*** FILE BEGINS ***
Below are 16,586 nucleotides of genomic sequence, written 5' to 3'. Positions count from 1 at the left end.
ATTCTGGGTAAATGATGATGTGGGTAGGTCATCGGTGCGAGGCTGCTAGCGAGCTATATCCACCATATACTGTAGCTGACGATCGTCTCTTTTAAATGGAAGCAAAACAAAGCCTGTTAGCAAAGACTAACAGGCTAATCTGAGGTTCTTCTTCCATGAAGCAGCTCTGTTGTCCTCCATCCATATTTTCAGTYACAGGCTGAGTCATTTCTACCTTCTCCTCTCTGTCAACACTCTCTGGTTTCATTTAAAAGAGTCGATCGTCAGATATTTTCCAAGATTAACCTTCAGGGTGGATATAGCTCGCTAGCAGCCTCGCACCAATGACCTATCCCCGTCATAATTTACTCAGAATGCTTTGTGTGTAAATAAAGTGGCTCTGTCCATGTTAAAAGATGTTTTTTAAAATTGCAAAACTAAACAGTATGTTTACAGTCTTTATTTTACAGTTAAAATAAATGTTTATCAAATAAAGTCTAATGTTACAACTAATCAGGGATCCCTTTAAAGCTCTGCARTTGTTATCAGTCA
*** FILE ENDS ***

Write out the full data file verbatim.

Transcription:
Below are 16,586 nucleotides of genomic sequence, written 5' to 3'. Positions count from 1 at the left end.
ATTCTGGGTAAATGATGATGTGGGTAGGTCATCGGTGCGAGGCTGCTAGCGAGCTATATCCACCATATACTGTAGCTGACGATCGTCTCTTTTAAATGGAAGCAAAACAAAGCCTGTTAGCAAAGACTAACAGGCTAATCTGAGGTTCTTCTTCCATGAAGCAGCTCTGTTGTCCTCCATCCATATTTTCAGTYACAGGCTGAGTCATTTCTACCTTCTCCTCTCTGTCAACACTCTCTGGTTTCATTTAAAAGAGTCGATCGTCAGATATTTTCCAAGATTAACCTTCAGGGTGGATATAGCTCGCTAGCAGCCTCGCACCAATGACCTATCCCCGTCATAATTTACTCAGAATGCTTTGTGTGTAAATAAAGTGGCTCTGTCCATGTTAAAAGATGTTTTTTAAAATTGCAAAACTAAACAGTATGTTTACAGTCTTTATTTTACAGTTAAAATAAATGTTTATCAAATAAAGTCTAATGTTACAACTAATCAGGGATCCCTTTAAAGCTCTGCARTTGTTATCAGTCA